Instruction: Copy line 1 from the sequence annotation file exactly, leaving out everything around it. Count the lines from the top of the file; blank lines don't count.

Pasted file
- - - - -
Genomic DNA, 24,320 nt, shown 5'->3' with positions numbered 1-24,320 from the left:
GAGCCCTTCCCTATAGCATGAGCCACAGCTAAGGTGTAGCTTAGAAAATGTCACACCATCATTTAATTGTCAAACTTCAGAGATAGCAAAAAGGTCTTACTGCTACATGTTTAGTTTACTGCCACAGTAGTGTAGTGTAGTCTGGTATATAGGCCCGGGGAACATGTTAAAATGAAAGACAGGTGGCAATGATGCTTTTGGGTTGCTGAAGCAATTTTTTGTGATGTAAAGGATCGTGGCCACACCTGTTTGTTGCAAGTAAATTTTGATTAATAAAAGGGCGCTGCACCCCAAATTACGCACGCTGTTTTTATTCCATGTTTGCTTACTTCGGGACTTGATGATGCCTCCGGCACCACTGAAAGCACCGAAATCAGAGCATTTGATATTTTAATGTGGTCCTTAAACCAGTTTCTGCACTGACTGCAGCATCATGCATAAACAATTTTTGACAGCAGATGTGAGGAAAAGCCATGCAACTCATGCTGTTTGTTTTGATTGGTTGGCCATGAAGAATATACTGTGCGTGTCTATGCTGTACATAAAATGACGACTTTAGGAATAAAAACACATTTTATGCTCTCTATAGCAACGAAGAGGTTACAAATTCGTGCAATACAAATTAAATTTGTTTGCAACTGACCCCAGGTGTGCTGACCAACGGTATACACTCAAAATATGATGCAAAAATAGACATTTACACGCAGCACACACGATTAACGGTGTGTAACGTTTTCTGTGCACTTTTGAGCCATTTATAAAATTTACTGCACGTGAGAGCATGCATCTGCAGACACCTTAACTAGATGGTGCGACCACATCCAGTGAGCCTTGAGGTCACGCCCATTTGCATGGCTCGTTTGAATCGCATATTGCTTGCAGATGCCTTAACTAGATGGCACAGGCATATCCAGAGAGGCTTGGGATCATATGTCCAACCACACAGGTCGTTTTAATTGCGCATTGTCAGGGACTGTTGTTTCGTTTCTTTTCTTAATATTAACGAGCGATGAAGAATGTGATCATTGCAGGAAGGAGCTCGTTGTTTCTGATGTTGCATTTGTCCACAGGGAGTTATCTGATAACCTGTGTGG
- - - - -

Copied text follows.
Genomic DNA, 24,320 nt, shown 5'->3' with positions numbered 1-24,320 from the left: